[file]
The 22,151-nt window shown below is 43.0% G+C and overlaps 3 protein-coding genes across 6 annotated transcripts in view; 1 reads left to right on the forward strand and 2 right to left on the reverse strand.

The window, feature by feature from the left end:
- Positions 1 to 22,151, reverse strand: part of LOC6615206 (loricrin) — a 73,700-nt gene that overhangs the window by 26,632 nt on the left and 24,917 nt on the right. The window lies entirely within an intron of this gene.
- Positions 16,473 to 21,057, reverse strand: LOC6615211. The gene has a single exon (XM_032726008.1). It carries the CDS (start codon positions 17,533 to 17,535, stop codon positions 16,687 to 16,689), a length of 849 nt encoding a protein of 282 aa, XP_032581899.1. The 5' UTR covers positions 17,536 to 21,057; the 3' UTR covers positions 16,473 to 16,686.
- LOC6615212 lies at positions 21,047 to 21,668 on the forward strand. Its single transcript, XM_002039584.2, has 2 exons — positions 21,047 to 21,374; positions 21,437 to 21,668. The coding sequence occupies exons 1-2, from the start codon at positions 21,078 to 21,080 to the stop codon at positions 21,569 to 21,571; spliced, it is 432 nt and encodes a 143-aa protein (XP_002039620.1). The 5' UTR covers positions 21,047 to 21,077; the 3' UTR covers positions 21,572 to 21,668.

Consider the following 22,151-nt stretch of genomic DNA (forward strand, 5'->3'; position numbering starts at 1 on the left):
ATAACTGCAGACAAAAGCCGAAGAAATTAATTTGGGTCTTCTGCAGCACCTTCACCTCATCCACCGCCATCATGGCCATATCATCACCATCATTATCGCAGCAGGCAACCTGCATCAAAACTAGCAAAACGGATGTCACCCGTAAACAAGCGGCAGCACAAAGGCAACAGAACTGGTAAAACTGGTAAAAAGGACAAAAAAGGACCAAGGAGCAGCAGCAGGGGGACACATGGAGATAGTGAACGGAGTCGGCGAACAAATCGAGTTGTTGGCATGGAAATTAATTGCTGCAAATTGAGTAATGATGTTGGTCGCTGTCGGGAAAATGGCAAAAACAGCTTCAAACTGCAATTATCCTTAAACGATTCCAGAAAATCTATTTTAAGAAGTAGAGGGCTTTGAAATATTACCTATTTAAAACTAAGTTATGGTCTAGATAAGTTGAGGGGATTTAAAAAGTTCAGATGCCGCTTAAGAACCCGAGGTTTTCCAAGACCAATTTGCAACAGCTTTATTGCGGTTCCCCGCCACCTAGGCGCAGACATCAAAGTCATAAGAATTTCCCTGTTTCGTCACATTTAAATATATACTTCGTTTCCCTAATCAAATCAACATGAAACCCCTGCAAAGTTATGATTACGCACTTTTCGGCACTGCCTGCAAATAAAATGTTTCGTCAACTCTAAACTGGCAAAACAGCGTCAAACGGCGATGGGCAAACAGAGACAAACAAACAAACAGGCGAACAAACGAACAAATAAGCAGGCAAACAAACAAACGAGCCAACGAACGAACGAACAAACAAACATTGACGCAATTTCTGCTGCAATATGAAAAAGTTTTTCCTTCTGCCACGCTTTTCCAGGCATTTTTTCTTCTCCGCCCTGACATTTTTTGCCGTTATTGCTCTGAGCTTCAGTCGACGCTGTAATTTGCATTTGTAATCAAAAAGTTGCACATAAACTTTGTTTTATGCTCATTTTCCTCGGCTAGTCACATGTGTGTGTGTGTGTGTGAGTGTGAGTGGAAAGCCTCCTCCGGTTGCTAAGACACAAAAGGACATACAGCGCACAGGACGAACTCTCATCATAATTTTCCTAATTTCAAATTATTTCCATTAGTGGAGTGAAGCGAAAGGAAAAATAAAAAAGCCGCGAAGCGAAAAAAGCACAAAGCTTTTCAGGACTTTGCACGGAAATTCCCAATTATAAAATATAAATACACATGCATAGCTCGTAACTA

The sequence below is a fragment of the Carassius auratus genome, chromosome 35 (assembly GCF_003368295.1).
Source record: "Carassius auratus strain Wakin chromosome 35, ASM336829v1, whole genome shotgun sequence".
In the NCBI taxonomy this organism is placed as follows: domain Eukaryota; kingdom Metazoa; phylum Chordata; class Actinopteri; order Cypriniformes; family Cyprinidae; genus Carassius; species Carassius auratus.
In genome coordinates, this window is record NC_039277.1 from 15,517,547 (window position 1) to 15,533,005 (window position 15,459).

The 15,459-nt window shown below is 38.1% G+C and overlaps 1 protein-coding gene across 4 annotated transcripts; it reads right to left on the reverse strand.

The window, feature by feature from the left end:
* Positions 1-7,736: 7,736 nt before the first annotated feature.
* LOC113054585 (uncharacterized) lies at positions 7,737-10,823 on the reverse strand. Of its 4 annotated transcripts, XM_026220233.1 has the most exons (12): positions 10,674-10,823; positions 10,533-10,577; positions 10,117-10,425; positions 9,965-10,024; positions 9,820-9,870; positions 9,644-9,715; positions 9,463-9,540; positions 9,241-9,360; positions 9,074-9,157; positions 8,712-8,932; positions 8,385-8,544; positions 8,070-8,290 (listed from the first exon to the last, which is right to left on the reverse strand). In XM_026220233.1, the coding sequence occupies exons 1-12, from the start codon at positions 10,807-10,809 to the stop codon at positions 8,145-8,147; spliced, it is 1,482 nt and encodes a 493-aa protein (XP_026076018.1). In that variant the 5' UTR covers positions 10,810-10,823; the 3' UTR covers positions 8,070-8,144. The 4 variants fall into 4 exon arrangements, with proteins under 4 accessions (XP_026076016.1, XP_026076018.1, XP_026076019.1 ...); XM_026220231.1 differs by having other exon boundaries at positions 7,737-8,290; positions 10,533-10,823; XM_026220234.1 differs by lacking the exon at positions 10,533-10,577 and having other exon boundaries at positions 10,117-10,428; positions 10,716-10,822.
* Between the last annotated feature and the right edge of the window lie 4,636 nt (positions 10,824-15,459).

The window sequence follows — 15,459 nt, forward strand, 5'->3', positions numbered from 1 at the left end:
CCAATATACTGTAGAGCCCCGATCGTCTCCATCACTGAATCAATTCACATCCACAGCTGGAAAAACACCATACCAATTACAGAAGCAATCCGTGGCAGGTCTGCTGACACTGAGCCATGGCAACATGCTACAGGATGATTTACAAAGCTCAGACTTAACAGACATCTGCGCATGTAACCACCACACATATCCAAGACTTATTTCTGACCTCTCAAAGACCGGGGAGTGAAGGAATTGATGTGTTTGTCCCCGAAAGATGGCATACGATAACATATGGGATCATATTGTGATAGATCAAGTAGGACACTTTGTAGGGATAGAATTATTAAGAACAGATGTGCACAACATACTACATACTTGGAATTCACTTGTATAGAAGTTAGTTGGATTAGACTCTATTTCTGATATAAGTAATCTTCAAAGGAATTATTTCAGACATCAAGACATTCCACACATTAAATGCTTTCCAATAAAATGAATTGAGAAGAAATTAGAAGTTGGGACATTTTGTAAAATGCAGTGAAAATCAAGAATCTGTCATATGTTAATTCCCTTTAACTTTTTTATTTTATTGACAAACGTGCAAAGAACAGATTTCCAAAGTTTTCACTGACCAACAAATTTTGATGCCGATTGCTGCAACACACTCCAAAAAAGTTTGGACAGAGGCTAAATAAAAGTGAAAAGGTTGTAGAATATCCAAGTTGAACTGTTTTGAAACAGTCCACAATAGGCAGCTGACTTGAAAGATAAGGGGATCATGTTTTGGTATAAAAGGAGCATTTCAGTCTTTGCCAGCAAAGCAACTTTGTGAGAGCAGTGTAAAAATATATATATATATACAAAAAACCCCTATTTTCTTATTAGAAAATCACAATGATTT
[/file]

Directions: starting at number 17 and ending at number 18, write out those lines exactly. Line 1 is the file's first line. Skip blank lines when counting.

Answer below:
The window sequence follows — 15,459 nt, forward strand, 5'->3', positions numbered from 1 at the left end:
CCAATATACTGTAGAGCCCCGATCGTCTCCATCACTGAATCAATTCACATCCACAGCTGGAAAAACACCATACCAATTACAGAAGCAATCCGTGGCAGGTCTGCTGACACTGAGCCATGGCAACATGCTACAGGATGATTTACAAAGCTCAGACTTAACAGACATCTGCGCATGTAACCACCACACATATCCAAGACTTATTTCTGACCTCTCAAAGACCGGGGAGTGAAGGAATTGATGTGTTTGTCCCCGAAAGATGGCATACGATAACATATGGGATCATATTGTGATAGATCAAGTAGGACACTTTGTAGGGATAGAATTATTAAGAACAGATGTGCACAACATACTACATACTTGGAATTCACTTGTATAGAAGTTAGTTGGATTAGACTCTATTTCTGATATAAGTAATCTTCAAAGGAATTATTTCAGACATCAAGACATTCCACACATTAAATGCTTTCCAATAAAATGAATTGAGAAGAAATTAGAAGTTGGGACATTTTGTAAAATGCAGTGAAAATCAAGAATCTGTCATATGTTAATTCCCTTTAACTTTTTTATTTTATTGACAAACGTGCAAAGAACAGATTTCCAAAGTTTTCACTGACCAACAAATTTTGATGCCGATTGCTGCAACACACTCCAAAAAAGTTTGGACAGAGGCTAAATAAAAGTGAAAAGGTTGTAGAATATCCAAGTTGAACTGTTTTGAAACAGTCCACAATAGGCAGCTGACTTGAAAGATAAGGGGATCATGTTTTGGTATAAAAGGAGCATTTCAGTCTTTGCCAGCAAAGCAACTTTGTGAGAGCAGTGTAAAAATATATATATATATACAAAAAACCCCTATTTTCTTATTAGAAAATCACAATGATTT